Excursion Nine, Isolation: After five days at sea, we’re pretty tired, but after yesterday’s deluge, today’s forecast of perfection can’t be missed, so we book another night and hit the trail from Pinkham at the crack of dawn to tackle Isolation, as far from anything as its name suggests. Eschewing the usual Rocky Branch route that I’d slogged through back in eighty-eight (and which we’d learn was an intolerable mud pit after yesterday’s rain), we opt for Glen Boulder over Slide Peak, returning over Boott Spur. It adds thousands of feet of climb on both ends, but it’s spectacularly beautiful on a spectacularly amazing day and we’re spectacularly whipped by the end, but the sight of clouds pouring over the Presidential ridge was astounding. Summit forty-one.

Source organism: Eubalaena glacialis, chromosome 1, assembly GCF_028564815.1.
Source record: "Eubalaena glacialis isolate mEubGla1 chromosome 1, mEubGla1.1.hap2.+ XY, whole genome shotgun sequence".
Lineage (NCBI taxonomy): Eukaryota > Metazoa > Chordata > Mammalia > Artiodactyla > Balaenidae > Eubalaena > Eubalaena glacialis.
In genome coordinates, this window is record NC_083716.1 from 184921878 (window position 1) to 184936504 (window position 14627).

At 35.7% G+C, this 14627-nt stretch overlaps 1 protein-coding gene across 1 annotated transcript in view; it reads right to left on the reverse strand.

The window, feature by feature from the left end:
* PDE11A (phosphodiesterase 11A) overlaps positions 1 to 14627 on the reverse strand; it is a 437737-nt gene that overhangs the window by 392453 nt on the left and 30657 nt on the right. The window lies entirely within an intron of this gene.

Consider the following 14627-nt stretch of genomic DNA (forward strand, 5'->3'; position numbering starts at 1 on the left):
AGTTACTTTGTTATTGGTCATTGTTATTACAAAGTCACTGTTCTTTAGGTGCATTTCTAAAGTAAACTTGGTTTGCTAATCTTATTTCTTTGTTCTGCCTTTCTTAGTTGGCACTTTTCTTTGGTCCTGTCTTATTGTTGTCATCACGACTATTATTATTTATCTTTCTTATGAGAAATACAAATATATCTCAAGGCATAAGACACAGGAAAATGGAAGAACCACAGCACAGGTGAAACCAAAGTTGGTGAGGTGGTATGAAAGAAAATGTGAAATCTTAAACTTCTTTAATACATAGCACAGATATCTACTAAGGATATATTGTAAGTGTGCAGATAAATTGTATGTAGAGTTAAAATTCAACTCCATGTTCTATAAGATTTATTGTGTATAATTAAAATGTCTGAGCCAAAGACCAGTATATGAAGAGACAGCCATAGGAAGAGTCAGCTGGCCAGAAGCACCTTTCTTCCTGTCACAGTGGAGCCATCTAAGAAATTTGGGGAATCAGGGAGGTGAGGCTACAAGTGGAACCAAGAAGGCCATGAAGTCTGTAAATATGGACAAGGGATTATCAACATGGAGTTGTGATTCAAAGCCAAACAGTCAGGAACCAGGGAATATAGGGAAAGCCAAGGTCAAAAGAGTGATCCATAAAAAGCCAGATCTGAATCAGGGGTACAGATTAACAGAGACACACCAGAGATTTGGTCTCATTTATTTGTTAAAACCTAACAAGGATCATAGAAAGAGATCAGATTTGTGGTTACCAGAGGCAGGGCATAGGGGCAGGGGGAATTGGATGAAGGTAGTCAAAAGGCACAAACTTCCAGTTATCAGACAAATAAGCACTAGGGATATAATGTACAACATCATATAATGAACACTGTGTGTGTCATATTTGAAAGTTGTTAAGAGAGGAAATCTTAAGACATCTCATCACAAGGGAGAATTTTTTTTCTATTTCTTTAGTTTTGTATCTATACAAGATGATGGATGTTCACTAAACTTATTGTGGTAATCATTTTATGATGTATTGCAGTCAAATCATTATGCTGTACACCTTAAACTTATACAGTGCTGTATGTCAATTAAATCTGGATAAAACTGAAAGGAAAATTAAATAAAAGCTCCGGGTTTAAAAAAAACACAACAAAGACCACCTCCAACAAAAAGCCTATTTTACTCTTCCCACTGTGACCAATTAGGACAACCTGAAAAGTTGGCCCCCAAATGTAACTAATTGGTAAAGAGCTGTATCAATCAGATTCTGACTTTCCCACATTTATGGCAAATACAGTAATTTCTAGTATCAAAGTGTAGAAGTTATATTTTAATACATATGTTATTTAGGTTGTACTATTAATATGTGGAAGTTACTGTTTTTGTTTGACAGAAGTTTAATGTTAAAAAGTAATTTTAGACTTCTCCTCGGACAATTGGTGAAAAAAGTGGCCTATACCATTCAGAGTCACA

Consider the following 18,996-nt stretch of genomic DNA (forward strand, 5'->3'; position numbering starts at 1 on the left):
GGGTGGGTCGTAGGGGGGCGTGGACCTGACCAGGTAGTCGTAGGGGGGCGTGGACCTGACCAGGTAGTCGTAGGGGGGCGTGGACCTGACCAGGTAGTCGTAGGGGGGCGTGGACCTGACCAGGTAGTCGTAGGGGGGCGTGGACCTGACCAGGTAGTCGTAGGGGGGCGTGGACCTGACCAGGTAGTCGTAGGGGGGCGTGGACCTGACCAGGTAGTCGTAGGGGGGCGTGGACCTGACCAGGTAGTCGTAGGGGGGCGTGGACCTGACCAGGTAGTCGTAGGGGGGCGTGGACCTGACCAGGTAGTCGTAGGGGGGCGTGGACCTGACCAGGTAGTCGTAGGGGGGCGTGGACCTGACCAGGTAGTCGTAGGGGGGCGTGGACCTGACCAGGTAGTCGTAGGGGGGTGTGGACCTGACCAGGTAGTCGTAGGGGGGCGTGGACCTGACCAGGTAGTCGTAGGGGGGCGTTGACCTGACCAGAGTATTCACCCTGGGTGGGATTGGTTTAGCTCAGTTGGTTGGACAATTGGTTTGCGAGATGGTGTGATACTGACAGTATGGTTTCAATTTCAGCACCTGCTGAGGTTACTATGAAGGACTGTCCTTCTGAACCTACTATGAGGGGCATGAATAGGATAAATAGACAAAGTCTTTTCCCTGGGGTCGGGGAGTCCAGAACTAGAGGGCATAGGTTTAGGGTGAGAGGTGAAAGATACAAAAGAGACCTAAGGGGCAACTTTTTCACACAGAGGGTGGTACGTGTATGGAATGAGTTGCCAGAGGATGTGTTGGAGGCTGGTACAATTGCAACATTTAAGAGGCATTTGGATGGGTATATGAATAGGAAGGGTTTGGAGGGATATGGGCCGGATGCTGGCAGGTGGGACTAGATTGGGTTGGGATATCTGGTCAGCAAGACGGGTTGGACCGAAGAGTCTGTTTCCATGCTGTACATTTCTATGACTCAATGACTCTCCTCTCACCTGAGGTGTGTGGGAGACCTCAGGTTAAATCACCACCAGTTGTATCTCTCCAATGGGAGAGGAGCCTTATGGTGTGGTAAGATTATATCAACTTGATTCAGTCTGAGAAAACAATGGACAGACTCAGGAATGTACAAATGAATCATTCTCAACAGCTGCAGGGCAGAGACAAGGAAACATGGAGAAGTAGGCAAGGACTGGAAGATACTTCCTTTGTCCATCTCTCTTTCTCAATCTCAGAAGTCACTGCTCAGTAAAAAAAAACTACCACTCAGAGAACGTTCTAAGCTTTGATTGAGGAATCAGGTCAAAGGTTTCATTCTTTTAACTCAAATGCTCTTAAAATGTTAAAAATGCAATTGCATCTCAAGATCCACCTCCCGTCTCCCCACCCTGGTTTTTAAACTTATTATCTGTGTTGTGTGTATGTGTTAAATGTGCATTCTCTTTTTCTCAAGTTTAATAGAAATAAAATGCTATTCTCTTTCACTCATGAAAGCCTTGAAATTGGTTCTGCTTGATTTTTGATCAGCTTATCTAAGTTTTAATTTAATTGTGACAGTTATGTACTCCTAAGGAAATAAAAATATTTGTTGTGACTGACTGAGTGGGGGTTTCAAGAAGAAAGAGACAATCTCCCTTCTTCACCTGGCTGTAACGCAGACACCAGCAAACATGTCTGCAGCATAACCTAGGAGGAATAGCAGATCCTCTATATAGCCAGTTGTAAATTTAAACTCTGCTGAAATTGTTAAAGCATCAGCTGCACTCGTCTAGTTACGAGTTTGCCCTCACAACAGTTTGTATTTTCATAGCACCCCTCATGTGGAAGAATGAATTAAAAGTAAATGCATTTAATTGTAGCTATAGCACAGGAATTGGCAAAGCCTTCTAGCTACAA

Excursion Ten, Carrigain: It seems everyone leaves this for last, because although it’s five miles up Signal Ridge, it’s an easy five miles, so they can bring their friends, and besides, the last mile is magnificent. The four leading up to that spot, though, are rather interminable. We instead take the long way in, circling around the mountain through Carrigain Notch and ascend via the steep, challenging, and much more fun Desolation Trail. The summit is busy and beautiful, with views to what we’ve decided will be our finish line on the Bonds. Summit forty-two.